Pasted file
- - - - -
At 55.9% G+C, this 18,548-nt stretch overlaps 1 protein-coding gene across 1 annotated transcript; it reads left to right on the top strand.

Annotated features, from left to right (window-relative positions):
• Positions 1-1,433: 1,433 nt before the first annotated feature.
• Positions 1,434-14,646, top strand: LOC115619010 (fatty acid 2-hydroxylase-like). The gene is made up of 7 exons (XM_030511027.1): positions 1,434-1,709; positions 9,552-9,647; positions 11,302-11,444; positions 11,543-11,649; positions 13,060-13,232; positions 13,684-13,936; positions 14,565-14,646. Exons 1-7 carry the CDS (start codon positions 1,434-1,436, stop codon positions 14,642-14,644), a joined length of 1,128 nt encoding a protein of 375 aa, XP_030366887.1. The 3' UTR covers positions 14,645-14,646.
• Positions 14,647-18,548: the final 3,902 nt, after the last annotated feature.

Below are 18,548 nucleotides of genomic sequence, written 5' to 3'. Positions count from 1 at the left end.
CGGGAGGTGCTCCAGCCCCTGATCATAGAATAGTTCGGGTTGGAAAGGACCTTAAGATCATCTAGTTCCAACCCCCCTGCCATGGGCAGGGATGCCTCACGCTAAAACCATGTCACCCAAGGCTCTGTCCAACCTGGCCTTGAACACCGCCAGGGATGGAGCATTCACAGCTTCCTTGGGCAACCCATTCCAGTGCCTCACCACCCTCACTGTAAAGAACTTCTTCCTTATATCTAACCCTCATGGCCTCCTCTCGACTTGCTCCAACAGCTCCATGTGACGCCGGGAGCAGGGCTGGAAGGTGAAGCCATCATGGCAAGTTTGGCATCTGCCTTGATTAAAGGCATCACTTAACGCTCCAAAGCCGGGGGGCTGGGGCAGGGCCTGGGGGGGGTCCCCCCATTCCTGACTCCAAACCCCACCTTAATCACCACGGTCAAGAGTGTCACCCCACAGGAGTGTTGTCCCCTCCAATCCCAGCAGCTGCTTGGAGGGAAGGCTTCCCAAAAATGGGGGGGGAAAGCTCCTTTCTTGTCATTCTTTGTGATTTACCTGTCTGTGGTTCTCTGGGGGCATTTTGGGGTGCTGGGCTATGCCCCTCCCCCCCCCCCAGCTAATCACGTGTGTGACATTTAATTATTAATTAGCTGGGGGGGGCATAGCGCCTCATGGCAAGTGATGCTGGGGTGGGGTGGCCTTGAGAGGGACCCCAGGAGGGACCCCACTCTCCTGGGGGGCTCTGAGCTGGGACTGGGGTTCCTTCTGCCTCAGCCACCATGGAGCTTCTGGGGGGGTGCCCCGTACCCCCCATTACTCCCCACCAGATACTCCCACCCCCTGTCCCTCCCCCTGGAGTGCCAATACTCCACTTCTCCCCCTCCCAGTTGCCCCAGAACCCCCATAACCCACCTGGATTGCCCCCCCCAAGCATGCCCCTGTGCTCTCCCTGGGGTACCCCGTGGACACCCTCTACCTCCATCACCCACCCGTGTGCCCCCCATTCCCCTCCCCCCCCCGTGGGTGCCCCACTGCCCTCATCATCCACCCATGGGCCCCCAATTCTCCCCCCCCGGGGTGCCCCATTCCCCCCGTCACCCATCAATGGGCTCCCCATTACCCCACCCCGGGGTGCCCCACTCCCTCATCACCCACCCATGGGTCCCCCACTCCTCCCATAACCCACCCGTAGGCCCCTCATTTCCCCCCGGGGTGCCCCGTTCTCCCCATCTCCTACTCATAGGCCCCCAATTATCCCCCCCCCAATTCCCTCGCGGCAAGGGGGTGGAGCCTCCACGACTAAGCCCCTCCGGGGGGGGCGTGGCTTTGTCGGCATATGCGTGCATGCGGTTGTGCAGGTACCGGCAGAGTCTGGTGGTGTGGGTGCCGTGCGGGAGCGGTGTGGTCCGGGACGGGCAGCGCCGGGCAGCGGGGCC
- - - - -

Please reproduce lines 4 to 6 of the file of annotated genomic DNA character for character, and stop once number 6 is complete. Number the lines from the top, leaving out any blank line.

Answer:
• Positions 1,434-14,646, top strand: LOC115619010 (fatty acid 2-hydroxylase-like). The gene is made up of 7 exons (XM_030511027.1): positions 1,434-1,709; positions 9,552-9,647; positions 11,302-11,444; positions 11,543-11,649; positions 13,060-13,232; positions 13,684-13,936; positions 14,565-14,646. Exons 1-7 carry the CDS (start codon positions 1,434-1,436, stop codon positions 14,642-14,644), a joined length of 1,128 nt encoding a protein of 375 aa, XP_030366887.1. The 3' UTR covers positions 14,645-14,646.
• Positions 14,647-18,548: the final 3,902 nt, after the last annotated feature.

Below are 18,548 nucleotides of genomic sequence, written 5' to 3'. Positions count from 1 at the left end.